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Batman Day swoops into Columbia Mall

Wednesday, July 23, 2014 | 5:47 p.m. CDT; updated 8:09 p.m. CDT, Wednesday, July 23, 2014
Barnes & Noble at the Columbia Mall, and other businesses, held a special daylong event in honor of Batman Day. DC Comics declared Wednesday "Batman Day" in honor of the caped crusader's 75th anniversary.

COLUMBIA — Barnes & Noble employee Lisa LoPorto sat on the small stage in the kids section of the bookstore, preparing to read to the growing audience of kids and parents.

"Who here likes Batman?" LoPorto asked, smiling as she was met with a chorus of "Me!" and a plethora of raised hands.

The famous dark knight superhero turned 75 this year, and DC Comics declared July 23 "Batman Day," a celebration of the beloved comic book icon. Participating comic book retailers and bookstores across the country gave away Batman items, including a special edition of Detective Comics #27, the first appearance of Batman in a comic book.

Barnes & Noble bookstores partook in the celebration, holding special "Get Pop-Cultured" Batman Day events. The Barnes & Noble at the Columbia Mall held a Batman story time, and later, an arts and crafts activity where kids could make their own Batman masks.

LoPorto read from two different Batman children's books, asking the audience questions about where Batman lived and who some of Batman's friends were throughout the story.

As LoPorto read from the first book, assistant manager Henry Moormann joined the story time audience dressed head-to-toe in a Batman outfit from Maude Vintage Clothing and Costumes. The kids were wide-eyed, whispering frantically to their parents, "it's Batman!"

"The faces," Moormann later said, "the looks on their faces when they see me dressed up, that is the highest point."

Moormann sat on a tiny bench in the audience, joking with two young boys next to him about how the bat-rope throws his back out. Parents hovered over the scene, snapping cellphone shots of their kids giggling at Moormann's Batman impersonation.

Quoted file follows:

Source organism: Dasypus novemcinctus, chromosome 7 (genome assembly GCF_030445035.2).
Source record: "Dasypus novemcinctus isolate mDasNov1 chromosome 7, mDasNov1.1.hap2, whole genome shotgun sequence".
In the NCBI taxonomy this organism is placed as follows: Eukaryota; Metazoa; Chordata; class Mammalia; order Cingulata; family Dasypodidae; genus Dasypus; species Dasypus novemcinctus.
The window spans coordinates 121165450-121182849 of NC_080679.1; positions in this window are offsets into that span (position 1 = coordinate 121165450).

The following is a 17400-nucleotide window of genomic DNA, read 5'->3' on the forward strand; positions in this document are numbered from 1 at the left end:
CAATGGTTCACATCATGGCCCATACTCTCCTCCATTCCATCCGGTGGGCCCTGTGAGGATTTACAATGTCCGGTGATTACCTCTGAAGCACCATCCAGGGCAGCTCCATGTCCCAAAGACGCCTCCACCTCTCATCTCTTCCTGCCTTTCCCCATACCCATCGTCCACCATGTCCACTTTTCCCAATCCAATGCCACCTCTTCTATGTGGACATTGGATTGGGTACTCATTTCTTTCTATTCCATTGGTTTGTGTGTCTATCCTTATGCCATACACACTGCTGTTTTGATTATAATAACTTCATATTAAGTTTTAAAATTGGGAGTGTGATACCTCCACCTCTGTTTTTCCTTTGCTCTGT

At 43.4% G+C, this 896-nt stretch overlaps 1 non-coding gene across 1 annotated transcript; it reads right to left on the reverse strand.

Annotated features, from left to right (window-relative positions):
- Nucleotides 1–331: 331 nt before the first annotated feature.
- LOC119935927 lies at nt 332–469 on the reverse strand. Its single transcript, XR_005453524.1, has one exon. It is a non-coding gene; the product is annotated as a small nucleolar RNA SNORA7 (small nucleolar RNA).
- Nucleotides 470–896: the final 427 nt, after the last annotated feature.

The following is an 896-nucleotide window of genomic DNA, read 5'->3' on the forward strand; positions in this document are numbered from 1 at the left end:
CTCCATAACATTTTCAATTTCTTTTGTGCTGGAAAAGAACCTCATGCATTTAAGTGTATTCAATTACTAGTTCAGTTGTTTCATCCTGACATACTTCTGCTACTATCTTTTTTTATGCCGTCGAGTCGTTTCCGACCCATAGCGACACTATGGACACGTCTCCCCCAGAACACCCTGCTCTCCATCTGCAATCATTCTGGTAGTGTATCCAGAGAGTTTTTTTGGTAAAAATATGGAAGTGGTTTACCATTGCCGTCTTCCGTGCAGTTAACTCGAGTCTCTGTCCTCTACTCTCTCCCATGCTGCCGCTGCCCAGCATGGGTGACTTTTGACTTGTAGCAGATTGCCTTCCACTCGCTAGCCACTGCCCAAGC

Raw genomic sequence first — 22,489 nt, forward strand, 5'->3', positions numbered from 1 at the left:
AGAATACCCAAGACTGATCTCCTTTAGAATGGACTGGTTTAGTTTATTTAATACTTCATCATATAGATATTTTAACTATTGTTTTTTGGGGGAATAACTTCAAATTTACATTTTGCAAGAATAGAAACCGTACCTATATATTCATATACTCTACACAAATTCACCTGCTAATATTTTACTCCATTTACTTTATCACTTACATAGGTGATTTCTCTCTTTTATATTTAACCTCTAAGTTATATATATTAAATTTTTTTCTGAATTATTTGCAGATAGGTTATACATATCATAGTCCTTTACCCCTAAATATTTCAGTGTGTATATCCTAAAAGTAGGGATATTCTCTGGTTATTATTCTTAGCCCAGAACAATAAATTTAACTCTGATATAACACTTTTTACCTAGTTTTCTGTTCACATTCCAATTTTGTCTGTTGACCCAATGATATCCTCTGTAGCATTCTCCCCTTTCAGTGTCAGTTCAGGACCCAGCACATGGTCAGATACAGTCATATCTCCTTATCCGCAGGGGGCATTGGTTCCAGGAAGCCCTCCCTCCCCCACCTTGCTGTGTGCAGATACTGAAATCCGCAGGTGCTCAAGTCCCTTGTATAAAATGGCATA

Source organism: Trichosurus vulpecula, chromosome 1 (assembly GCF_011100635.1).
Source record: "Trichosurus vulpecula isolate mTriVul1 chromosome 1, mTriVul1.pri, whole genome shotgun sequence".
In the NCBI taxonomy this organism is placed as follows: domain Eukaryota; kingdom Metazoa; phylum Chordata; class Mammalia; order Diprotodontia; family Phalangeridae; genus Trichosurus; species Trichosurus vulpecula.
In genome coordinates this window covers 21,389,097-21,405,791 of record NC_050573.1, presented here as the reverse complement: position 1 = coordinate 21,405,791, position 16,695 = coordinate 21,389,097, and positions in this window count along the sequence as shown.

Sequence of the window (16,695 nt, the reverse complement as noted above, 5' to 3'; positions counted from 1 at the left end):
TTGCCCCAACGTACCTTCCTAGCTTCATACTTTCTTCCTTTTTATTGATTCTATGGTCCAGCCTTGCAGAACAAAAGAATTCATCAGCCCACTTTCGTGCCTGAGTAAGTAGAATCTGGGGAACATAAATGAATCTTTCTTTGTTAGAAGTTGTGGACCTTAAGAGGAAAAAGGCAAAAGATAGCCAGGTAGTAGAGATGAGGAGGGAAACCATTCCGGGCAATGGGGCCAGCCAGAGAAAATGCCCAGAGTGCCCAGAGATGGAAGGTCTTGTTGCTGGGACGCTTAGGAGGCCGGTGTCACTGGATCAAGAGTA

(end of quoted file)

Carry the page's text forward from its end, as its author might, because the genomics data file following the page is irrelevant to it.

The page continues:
Moormann said that one of his favorite parts of dressing up was the conversations he would have with kids. One kid told Moormann that instead of his high-tech bat tracker, he could just use an app on his smartphone. Most kids, though, wanted to see Moormann fly. A true hero, Moormann never corrected the children that Batman couldn't fly.

Lindsay Oncken said she brought her girls to the event because her six-year-old daughter, Audrey, had seen all the Batman shows on Netflix. Oncken said they try and make it to any Barnes & Noble story time readings they can, which are usually held at 11 a.m. on Saturdays.

Audrey Oncken said she liked Batman because he had so many friends, like Wonder Woman.

Debuting in 1939, Batman was created by Bill Finger and Bob Cane after the success of Superman and other superheroes. After 75 years, Batman has become one of the most recognizable and popular superheroes in pop culture. Anthony Willroth of Rock Bottom Comics, another store celebrating Batman Day, said that Batman comics are their top-selling comic, both on an issue and a collection basis.

Later on in the day, LoPorto led the kids through  making their own paper Batman masks. Despite a nicked finger or two, LoPorto thought the event went very well.

As the children cut their masks and tied-off string, LoPorto and Moormann chatted with the kids about, what else, Batman. At one point, LoPorto quizzed the kids on Batman trivia, asking what Batman's secret identity was.

"Bruce Wayne!" answered an ecstatic Audrey Oncken.

"Not too loud," said Moormann, raising a gloved finger to his cowled face.

Supervising editor is Mary Ryan.


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